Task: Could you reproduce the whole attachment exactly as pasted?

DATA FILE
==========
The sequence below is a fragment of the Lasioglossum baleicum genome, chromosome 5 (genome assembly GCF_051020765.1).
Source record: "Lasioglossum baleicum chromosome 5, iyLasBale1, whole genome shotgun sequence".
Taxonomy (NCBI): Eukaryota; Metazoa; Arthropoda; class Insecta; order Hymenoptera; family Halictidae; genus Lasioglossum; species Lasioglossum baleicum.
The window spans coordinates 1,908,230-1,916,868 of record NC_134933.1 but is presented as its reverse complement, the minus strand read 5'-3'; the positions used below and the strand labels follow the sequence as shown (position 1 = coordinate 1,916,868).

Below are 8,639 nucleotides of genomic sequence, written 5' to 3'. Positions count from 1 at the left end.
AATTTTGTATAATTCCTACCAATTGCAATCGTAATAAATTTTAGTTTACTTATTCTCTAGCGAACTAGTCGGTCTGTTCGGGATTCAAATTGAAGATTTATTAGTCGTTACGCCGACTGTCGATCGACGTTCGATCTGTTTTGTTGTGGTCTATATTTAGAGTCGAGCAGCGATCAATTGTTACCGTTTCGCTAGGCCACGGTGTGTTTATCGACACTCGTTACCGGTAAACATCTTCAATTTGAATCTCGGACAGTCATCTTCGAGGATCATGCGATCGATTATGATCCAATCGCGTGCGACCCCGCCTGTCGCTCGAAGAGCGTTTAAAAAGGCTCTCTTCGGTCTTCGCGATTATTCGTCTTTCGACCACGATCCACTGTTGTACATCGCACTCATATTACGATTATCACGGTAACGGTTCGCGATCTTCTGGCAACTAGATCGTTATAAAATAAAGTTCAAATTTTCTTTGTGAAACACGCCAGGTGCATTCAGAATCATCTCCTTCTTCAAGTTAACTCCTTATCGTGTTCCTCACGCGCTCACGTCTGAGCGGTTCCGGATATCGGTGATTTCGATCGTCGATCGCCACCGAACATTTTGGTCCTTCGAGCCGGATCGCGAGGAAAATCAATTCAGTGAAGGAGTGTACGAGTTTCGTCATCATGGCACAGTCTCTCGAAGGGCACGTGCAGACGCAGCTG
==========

The sequence below is a fragment of the Lasioglossum baleicum genome, chromosome 5 (genome assembly GCF_051020765.1).
Source record: "Lasioglossum baleicum chromosome 5, iyLasBale1, whole genome shotgun sequence".
Taxonomy (NCBI): Eukaryota; Metazoa; Arthropoda; class Insecta; order Hymenoptera; family Halictidae; genus Lasioglossum; species Lasioglossum baleicum.
The window spans coordinates 1,908,230-1,916,868 of record NC_134933.1 but is presented as its reverse complement, the minus strand read 5'-3'; the positions used below and the strand labels follow the sequence as shown (position 1 = coordinate 1,916,868).

Below are 8,639 nucleotides of genomic sequence, written 5' to 3'. Positions count from 1 at the left end.
AATTTTGTATAATTCCTACCAATTGCAATCGTAATAAATTTTAGTTTACTTATTCTCTAGCGAACTAGTCGGTCTGTTCGGGATTCAAATTGAAGATTTATTAGTCGTTACGCCGACTGTCGATCGACGTTCGATCTGTTTTGTTGTGGTCTATATTTAGAGTCGAGCAGCGATCAATTGTTACCGTTTCGCTAGGCCACGGTGTGTTTATCGACACTCGTTACCGGTAAACATCTTCAATTTGAATCTCGGACAGTCATCTTCGAGGATCATGCGATCGATTATGATCCAATCGCGTGCGACCCCGCCTGTCGCTCGAAGAGCGTTTAAAAAGGCTCTCTTCGGTCTTCGCGATTATTCGTCTTTCGACCACGATCCACTGTTGTACATCGCACTCATATTACGATTATCACGGTAACGGTTCGCGATCTTCTGGCAACTAGATCGTTATAAAATAAAGTTCAAATTTTCTTTGTGAAACACGCCAGGTGCATTCAGAATCATCTCCTTCTTCAAGTTAACTCCTTATCGTGTTCCTCACGCGCTCACGTCTGAGCGGTTCCGGATATCGGTGATTTCGATCGTCGATCGCCACCGAACATTTTGGTCCTTCGAGCCGGATCGCGAGGAAAATCAATTCAGTGAAGGAGTGTACGAGTTTCGTCATCATGGCACAGTCTCTCGAAGGGCACGTGCAGACGCAGCTG